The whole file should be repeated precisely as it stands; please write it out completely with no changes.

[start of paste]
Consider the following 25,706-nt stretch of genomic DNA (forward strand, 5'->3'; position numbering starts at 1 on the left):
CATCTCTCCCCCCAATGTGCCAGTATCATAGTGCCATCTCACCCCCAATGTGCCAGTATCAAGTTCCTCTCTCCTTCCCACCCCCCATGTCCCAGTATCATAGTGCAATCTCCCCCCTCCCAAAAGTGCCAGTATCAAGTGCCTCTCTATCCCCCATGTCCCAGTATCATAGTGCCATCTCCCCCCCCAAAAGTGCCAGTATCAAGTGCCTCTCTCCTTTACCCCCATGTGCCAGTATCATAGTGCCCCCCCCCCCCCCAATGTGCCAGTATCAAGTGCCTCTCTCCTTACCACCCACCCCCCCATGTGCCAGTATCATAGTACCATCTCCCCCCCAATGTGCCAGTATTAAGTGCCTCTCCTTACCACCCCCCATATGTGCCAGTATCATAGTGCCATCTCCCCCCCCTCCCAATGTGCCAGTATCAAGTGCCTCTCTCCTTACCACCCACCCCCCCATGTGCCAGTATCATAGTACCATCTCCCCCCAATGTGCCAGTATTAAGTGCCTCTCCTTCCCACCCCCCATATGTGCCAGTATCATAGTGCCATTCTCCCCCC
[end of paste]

Consider the following 25,706-nt stretch of genomic DNA (forward strand, 5'->3'; position numbering starts at 1 on the left):
CATCTCTCCCCCCAATGTGCCAGTATCATAGTGCCATCTCACCCCCAATGTGCCAGTATCAAGTTCCTCTCTCCTTCCCACCCCCCATGTCCCAGTATCATAGTGCAATCTCCCCCCTCCCAAAAGTGCCAGTATCAAGTGCCTCTCTATCCCCCATGTCCCAGTATCATAGTGCCATCTCCCCCCCCAAAAGTGCCAGTATCAAGTGCCTCTCTCCTTTACCCCCATGTGCCAGTATCATAGTGCCCCCCCCCCCCCCAATGTGCCAGTATCAAGTGCCTCTCTCCTTACCACCCACCCCCCCATGTGCCAGTATCATAGTACCATCTCCCCCCCAATGTGCCAGTATTAAGTGCCTCTCCTTACCACCCCCCATATGTGCCAGTATCATAGTGCCATCTCCCCCCCCTCCCAATGTGCCAGTATCAAGTGCCTCTCTCCTTACCACCCACCCCCCCATGTGCCAGTATCATAGTACCATCTCCCCCCAATGTGCCAGTATTAAGTGCCTCTCCTTCCCACCCCCCATATGTGCCAGTATCATAGTGCCATTCTCCCCCC